Balance=In the first year after the incident, she did have problems with balance, partly due to the fact she put all of her weight on her good leg so she was half-moving half-dragging the other one  although she has never fallen. However, now she can put weight equally on both legs and keeps her arms at her sides like one normally does when they walk when she used to hold them out to keep herself balanced in the past. She does use me for support from time to time but only when she is tired or to keep people from asking her if she needs help. 

Face=She can move her facial muscles fine. She has been on Dopamine but she says it really has not helped her much and if she takes more than half a pill, her eyes get extremely sensitive to light so she has to squint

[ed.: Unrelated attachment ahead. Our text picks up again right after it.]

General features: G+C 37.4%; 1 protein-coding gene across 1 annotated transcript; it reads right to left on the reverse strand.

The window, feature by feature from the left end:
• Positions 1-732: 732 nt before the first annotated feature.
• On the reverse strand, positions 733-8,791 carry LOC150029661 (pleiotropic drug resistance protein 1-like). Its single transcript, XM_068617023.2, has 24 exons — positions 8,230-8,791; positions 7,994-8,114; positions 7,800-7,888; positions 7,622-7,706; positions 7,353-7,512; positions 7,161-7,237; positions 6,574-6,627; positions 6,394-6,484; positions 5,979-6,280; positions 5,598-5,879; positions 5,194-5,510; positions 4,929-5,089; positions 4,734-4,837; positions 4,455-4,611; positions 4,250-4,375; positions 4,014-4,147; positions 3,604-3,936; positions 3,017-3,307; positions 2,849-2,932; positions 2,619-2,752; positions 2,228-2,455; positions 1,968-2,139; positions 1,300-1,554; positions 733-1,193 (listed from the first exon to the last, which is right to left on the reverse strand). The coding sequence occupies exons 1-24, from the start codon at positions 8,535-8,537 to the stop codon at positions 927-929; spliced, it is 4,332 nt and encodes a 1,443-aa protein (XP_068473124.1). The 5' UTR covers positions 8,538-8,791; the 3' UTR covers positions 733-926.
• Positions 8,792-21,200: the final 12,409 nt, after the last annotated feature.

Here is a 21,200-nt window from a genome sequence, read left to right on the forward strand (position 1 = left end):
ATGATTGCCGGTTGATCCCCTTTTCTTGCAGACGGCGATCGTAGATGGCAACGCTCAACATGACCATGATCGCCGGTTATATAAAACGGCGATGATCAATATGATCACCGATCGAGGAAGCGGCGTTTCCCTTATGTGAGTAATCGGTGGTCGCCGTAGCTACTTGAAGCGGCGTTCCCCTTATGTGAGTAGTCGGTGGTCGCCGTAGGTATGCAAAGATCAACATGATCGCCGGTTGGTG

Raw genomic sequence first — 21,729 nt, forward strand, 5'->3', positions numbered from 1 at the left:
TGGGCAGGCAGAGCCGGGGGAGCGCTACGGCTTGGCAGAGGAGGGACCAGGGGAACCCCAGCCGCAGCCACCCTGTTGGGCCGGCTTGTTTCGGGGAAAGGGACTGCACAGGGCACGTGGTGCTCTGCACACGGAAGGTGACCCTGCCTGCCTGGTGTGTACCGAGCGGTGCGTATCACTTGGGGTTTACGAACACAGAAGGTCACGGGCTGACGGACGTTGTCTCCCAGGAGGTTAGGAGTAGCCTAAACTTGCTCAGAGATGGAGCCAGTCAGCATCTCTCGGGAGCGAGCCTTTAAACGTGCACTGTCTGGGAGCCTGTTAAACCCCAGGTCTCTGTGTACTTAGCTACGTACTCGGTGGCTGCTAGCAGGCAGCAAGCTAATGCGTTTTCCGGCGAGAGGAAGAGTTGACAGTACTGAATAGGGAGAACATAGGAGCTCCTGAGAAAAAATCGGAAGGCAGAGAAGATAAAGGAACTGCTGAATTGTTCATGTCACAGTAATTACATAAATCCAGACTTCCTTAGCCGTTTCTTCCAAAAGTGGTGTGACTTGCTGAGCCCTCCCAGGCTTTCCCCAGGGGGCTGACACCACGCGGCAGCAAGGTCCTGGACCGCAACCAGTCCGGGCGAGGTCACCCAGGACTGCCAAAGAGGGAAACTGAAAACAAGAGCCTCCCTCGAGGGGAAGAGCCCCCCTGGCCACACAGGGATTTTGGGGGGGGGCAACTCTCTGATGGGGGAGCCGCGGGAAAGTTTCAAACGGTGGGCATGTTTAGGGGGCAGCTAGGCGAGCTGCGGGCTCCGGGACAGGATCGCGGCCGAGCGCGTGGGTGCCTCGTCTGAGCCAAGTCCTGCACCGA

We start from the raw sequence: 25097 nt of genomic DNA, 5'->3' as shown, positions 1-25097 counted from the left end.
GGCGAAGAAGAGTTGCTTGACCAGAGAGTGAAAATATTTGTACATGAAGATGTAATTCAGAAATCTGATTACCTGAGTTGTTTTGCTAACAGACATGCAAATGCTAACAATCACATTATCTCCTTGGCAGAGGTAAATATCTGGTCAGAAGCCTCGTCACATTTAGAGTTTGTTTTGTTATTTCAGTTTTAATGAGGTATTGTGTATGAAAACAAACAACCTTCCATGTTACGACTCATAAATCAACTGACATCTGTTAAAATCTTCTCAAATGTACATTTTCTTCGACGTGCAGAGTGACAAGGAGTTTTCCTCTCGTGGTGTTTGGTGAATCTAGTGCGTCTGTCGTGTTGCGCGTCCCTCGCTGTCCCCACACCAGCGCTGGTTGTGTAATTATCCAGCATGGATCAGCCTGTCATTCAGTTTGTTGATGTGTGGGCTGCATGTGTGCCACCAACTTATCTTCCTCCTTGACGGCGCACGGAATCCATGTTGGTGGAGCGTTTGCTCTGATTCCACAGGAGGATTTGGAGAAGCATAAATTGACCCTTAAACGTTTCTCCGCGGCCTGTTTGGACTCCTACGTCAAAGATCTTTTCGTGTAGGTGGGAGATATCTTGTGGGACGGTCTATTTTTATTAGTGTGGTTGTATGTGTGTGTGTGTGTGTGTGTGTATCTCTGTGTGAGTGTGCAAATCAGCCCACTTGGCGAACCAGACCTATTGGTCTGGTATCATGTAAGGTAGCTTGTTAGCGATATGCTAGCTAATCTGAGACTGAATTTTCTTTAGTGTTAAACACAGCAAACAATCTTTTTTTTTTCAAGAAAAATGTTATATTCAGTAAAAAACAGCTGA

Voice=She can express emotion normally in her voice with normal tone. The quality has come off strained or a little hoarse sometimes, but the intensity of that varies from day to day and I guess may be linked to age (She is in her early 60s)

Speed=After my Dad first said to her she was getting slower, I timed how long it took her to get from getting her stuff at the gym to meeting me at a certain point in the building. Over the past 3 months, 99% of the time it took her 3-5 minutes to reach me with most of that being around 4-4.5 minutes. Even before i specifically timed her, I never seen her take more than 5-5.5 minutes to reach me unless she stopped on the way to use the bathroom or talk to someone.

Mind=She has always been a little scatterbrained and goes off on tangents but she is very intelligent and is still 'herself' and continues to teach Biology twice a week at a local university. The only thing that has been affected has been her confidence thanks to this and what my father says to her.